Fire­fight­ing heroes

Fol­low­ing the Gren­fell Tower blaze, fire­fighter Tami re­veals why she risks her life to save oth­ers

TV Times - - My Tv Week - Sean Mar­land

NEW Doc­u­men­tary In­side the Lon­don Fire Brigade thurs­day / ITV / 9.00Pm

In the early hours of 14 June, a huge fire started on the fourth floor of Gren­fell Tower in west Lon­don and within min­utes the 24-storey block was ablaze.

As morn­ing broke, a stunned na­tion woke up to shock­ing im­ages of the worst fire Bri­tain had seen for decades.

At least 80 peo­ple were killed in the in­ferno, yet thanks to the brav­ery of more than 200 fire­fight­ers from Lon­don’s Fire Brigade, po­lice es­ti­mate that around 250 res­i­dents es­caped with their lives.

In ITV’S new three-part se­ries,

In­side the Lon­don Fire Brigade, which was filmed over the course of a year, heroic fire­fight­ers who risked their lives on that fate­ful night talk about the hor­rors they wit­nessed for the first time.

‘2017 has been a shock­ing year for in­ci­dents in Lon­don, none more so than the Gren­fell Tower fire,’ says Hack­ney’s Bor­ough Com­man­der, Steve, who was at the scene. ‘That’s brought the Lon­don Fire Brigade back into the public con­scious­ness, not un­like it was when I joined, with things like the Kings Cross fire and the Clapham rail crash.’

Al­though fires like Gren­fell are rare, the Lon­don Fire Brigade deals with around 20,000 blazes ev­ery year. Here, Tami, one of the brigade’s 300 women fire­fight­ers, shares her ex­pe­ri­ence of life on the front­line…

Why did you be­come a fire­fighter? It’s some­thing I al­ways wanted to do all through school – join the po­lice or fire ser­vice. It ap­pealed to me more than any­thing else. I was quite sporty at school and liked be­ing out­doors, so the phys­i­cal side ap­pealed to me as well as help­ing peo­ple.

What would you say are the most chal­leng­ing parts of the role? Work­ing with men – not re­ally! It’s hard to an­swer, be­cause I love all parts of it. Some of the things you see some­times, the not so nice things, can be hard to deal with. and the most en­joy­able parts? Help­ing peo­ple – when you feel like you’ve done some­thing good that has changed some­one’s life and helped in a good way. When you in­ter­act with some­one in a des­per­ate state or in a time of need and you can show them com­pas­sion and help, that’s when you get the most out of it.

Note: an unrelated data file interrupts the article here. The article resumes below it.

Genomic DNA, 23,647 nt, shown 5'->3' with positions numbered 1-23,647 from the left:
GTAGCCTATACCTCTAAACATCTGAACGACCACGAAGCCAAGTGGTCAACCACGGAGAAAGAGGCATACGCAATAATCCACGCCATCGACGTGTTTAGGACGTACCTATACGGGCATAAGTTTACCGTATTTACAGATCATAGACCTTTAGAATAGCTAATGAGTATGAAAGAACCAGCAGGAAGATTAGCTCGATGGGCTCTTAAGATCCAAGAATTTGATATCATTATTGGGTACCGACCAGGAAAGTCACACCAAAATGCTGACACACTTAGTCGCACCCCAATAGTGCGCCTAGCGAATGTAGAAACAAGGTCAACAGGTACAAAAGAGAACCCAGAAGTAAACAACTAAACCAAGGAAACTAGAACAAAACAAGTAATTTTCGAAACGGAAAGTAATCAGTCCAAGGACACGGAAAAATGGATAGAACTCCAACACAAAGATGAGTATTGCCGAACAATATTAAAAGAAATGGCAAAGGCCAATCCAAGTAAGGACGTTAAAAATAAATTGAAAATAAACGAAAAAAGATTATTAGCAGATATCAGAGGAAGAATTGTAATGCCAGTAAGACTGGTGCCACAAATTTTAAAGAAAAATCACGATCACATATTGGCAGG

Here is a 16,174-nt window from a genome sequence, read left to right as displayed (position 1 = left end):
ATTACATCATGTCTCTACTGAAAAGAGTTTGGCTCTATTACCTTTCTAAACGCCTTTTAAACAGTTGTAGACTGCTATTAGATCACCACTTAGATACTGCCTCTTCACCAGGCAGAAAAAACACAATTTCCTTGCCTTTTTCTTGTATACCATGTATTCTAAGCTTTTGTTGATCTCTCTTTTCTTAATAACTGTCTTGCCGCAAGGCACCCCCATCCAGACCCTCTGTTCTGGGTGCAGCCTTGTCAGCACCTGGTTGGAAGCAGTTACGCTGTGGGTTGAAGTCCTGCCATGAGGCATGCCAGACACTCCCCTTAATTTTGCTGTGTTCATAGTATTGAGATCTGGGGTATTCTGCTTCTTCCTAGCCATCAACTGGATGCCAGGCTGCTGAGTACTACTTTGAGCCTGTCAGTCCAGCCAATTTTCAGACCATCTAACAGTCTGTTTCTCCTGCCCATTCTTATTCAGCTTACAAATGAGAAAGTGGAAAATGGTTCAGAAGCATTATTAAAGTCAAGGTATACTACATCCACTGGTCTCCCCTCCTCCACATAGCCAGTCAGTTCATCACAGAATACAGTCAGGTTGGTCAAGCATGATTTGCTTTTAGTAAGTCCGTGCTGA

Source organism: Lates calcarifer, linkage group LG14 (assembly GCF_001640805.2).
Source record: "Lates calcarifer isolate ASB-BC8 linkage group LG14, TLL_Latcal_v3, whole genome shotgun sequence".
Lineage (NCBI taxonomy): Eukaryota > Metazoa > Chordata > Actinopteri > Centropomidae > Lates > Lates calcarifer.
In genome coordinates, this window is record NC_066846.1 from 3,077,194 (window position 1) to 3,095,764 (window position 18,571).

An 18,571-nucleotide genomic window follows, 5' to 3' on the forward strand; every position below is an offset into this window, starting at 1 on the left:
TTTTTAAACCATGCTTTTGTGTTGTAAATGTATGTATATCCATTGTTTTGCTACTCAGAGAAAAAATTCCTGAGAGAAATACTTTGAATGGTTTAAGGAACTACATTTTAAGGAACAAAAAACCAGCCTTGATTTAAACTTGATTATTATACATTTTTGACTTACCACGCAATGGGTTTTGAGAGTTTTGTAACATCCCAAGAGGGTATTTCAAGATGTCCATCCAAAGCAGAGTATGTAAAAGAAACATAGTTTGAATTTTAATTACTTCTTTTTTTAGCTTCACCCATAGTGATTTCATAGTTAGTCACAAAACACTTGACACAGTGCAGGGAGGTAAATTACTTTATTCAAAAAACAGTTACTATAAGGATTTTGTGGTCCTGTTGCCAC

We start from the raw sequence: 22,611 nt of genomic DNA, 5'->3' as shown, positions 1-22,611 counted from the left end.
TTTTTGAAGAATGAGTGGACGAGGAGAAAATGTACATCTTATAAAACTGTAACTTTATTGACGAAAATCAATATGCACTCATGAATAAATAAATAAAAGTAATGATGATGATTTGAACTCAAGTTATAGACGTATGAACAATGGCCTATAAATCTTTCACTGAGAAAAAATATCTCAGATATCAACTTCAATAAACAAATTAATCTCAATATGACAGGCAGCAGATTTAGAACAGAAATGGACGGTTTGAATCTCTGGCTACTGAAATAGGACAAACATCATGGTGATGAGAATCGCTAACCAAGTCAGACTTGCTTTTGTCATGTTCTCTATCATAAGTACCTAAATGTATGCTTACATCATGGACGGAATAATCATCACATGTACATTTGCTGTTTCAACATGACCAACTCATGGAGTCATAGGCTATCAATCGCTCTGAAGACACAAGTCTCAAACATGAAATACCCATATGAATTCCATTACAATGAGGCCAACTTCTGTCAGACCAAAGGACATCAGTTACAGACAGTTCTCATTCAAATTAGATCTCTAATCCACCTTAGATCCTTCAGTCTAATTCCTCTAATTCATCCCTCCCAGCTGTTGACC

How does be­ing a fire­fighter im­pact on your fam­ily life?

In some re­spects it’s good be­cause we get four days off which en­ables me to spend time with my son, but equally my hus­band is a fire­fighter, so we don’t get to see much of each other. I do miss things like sports days and Christ­mases, but you can’t work round the job with things like that. How do you deal with some of the more dis­tress­ing things you see? We have got a bit of a dark sense of hu­mour, that’s how we deal with it. But some things can’t be laughed at. They’re too sen­si­tive. It’s about be­ing to­gether and talk­ing about it.

Most peo­ple run from dan­ger, but you run to­wards it. Have you ever gen­uinely felt in fear of your life? One or two times. Run­ning into the sit­u­a­tion, adrenalin takes over, but there been a cou­ple of times when I thought things could go badly and I might not come out.

At your ser­vice: Fire­fighter Tami

Deadly fire: Gren­fell Tower

on the front­line: The cap­i­tal’s fire­fight­ers

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